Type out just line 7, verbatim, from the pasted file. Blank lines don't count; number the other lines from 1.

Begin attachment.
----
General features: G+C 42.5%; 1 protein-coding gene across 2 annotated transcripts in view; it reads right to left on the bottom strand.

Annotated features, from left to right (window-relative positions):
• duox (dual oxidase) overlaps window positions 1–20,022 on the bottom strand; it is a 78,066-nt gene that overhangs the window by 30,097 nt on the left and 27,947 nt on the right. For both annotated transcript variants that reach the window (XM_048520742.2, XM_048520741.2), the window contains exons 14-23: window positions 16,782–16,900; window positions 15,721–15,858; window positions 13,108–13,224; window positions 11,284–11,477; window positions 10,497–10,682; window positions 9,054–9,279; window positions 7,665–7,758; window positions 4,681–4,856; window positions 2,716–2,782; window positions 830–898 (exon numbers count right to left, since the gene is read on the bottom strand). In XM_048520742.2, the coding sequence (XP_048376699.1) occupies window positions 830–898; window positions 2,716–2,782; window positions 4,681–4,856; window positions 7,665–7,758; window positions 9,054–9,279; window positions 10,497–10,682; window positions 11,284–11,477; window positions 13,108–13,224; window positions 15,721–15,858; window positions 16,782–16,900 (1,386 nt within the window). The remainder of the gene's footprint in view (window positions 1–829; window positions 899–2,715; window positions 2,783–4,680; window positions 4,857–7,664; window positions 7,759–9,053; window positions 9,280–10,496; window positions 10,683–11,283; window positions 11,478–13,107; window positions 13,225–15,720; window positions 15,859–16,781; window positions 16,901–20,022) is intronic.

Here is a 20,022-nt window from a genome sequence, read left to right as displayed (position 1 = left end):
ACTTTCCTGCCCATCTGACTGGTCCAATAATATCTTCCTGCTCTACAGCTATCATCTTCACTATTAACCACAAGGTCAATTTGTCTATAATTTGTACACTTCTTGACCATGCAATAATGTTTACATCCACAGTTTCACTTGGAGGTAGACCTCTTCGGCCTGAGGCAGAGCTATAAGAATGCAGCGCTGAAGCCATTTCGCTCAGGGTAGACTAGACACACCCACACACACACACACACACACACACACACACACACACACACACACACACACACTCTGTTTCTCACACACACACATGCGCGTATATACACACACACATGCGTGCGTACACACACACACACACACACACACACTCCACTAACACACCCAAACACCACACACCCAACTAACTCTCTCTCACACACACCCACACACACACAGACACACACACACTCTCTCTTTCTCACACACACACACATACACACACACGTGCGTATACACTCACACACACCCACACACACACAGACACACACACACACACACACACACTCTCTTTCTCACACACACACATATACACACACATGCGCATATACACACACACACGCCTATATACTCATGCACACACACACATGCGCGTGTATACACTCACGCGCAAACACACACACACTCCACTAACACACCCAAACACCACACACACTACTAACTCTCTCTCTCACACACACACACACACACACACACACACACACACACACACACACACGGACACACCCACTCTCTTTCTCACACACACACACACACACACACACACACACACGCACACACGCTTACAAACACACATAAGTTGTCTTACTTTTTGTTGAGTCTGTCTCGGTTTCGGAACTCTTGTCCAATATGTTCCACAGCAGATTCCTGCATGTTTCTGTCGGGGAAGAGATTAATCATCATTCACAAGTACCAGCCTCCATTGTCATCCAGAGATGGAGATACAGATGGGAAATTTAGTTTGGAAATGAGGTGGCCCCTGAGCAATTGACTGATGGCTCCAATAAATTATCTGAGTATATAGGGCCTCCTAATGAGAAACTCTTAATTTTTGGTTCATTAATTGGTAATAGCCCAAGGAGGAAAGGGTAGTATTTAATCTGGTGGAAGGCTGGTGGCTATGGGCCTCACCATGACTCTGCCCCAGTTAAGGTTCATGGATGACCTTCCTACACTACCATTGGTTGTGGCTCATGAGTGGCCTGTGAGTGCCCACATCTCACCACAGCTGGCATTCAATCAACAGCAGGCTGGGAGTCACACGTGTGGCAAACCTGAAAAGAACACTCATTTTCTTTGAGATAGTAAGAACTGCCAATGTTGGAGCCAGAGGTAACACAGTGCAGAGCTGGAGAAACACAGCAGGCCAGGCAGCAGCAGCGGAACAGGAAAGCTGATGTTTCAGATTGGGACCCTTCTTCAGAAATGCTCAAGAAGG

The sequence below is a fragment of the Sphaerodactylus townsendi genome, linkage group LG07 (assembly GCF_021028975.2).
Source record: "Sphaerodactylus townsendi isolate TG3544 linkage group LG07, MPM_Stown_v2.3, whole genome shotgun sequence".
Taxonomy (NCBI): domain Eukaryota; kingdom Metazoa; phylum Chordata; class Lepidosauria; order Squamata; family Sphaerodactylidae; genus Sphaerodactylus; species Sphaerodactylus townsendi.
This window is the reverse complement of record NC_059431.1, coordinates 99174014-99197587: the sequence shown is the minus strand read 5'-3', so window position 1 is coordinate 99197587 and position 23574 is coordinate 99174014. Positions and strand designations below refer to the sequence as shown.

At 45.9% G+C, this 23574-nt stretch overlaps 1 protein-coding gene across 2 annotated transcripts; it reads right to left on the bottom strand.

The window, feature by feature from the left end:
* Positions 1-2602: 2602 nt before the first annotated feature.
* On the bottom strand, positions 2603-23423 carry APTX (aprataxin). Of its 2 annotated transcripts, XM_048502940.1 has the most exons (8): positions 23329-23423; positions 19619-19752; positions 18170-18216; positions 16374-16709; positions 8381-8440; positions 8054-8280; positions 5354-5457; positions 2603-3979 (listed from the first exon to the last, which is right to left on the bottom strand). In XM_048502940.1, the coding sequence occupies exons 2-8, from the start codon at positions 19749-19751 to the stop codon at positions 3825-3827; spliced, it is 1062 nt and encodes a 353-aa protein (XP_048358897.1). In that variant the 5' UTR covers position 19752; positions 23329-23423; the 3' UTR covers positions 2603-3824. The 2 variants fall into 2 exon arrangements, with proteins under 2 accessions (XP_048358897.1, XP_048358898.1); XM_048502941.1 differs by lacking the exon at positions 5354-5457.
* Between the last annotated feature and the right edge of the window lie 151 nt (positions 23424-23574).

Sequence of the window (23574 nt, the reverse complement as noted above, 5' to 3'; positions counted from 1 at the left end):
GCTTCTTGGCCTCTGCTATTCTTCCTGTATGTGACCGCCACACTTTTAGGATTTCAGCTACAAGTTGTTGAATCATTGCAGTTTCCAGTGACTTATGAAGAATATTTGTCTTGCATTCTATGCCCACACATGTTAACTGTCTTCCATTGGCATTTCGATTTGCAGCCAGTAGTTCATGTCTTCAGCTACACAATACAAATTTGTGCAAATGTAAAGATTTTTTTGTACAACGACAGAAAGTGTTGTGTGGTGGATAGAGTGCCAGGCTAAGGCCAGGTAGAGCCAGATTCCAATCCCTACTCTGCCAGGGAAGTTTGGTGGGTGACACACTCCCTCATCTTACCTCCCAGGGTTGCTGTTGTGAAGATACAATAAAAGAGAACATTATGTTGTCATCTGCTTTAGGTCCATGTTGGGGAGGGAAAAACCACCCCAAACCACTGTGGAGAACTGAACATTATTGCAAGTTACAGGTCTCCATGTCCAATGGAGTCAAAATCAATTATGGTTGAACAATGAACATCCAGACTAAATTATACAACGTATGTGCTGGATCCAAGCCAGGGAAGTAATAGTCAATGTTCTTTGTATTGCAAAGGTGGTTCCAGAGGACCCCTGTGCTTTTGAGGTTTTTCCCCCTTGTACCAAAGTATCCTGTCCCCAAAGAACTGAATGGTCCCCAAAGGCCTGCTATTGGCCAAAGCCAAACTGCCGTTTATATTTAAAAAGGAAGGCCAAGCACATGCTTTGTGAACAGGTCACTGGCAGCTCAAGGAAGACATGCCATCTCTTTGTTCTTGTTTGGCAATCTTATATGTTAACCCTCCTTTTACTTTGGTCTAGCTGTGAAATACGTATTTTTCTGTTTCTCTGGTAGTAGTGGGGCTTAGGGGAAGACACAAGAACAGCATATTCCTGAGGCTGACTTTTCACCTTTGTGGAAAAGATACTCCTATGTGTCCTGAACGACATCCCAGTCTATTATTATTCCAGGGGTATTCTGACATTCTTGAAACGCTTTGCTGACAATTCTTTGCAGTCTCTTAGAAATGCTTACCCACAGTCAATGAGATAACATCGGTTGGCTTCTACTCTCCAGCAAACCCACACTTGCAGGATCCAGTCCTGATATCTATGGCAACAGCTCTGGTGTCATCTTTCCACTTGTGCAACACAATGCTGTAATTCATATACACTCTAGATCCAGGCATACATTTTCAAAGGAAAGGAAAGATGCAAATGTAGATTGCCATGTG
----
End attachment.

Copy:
Source record: "Sphaerodactylus townsendi isolate TG3544 linkage group LG07, MPM_Stown_v2.3, whole genome shotgun sequence".